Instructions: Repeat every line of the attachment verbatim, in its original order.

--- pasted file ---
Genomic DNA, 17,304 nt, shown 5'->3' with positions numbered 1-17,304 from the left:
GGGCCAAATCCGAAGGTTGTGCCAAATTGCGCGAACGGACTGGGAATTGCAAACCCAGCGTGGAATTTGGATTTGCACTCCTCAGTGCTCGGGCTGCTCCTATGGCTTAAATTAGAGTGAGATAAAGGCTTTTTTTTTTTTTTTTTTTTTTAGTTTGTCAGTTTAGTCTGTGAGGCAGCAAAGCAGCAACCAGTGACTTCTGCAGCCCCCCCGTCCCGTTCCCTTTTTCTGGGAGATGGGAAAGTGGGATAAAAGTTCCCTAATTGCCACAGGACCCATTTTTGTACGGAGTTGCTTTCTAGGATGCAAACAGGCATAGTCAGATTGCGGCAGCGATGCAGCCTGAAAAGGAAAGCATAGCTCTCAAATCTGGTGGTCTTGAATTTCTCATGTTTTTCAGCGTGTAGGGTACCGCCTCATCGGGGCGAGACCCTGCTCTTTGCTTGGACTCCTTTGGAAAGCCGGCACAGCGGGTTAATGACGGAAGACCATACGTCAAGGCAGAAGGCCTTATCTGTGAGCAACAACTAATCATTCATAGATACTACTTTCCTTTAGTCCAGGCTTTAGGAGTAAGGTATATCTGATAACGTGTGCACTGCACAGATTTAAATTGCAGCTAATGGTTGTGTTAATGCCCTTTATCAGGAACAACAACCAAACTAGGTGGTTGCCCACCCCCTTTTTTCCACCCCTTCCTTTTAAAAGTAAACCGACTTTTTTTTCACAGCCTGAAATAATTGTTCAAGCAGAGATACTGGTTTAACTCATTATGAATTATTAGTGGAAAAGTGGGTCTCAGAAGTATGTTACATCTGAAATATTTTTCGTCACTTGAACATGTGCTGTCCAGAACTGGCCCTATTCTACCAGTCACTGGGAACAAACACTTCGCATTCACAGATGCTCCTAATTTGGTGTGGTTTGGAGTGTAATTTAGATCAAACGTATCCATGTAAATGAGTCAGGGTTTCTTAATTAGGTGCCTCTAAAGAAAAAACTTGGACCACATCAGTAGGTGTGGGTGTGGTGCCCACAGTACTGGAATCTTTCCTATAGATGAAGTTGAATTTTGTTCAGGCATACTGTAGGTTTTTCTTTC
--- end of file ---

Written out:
Genomic DNA, 17,304 nt, shown 5'->3' with positions numbered 1-17,304 from the left:
GGGCCAAATCCGAAGGTTGTGCCAAATTGCGCGAACGGACTGGGAATTGCAAACCCAGCGTGGAATTTGGATTTGCACTCCTCAGTGCTCGGGCTGCTCCTATGGCTTAAATTAGAGTGAGATAAAGGCTTTTTTTTTTTTTTTTTTTTTTAGTTTGTCAGTTTAGTCTGTGAGGCAGCAAAGCAGCAACCAGTGACTTCTGCAGCCCCCCCGTCCCGTTCCCTTTTTCTGGGAGATGGGAAAGTGGGATAAAAGTTCCCTAATTGCCACAGGACCCATTTTTGTACGGAGTTGCTTTCTAGGATGCAAACAGGCATAGTCAGATTGCGGCAGCGATGCAGCCTGAAAAGGAAAGCATAGCTCTCAAATCTGGTGGTCTTGAATTTCTCATGTTTTTCAGCGTGTAGGGTACCGCCTCATCGGGGCGAGACCCTGCTCTTTGCTTGGACTCCTTTGGAAAGCCGGCACAGCGGGTTAATGACGGAAGACCATACGTCAAGGCAGAAGGCCTTATCTGTGAGCAACAACTAATCATTCATAGATACTACTTTCCTTTAGTCCAGGCTTTAGGAGTAAGGTATATCTGATAACGTGTGCACTGCACAGATTTAAATTGCAGCTAATGGTTGTGTTAATGCCCTTTATCAGGAACAACAACCAAACTAGGTGGTTGCCCACCCCCTTTTTTCCACCCCTTCCTTTTAAAAGTAAACCGACTTTTTTTTCACAGCCTGAAATAATTGTTCAAGCAGAGATACTGGTTTAACTCATTATGAATTATTAGTGGAAAAGTGGGTCTCAGAAGTATGTTACATCTGAAATATTTTTCGTCACTTGAACATGTGCTGTCCAGAACTGGCCCTATTCTACCAGTCACTGGGAACAAACACTTCGCATTCACAGATGCTCCTAATTTGGTGTGGTTTGGAGTGTAATTTAGATCAAACGTATCCATGTAAATGAGTCAGGGTTTCTTAATTAGGTGCCTCTAAAGAAAAAACTTGGACCACATCAGTAGGTGTGGGTGTGGTGCCCACAGTACTGGAATCTTTCCTATAGATGAAGTTGAATTTTGTTCAGGCATACTGTAGGTTTTTCTTTC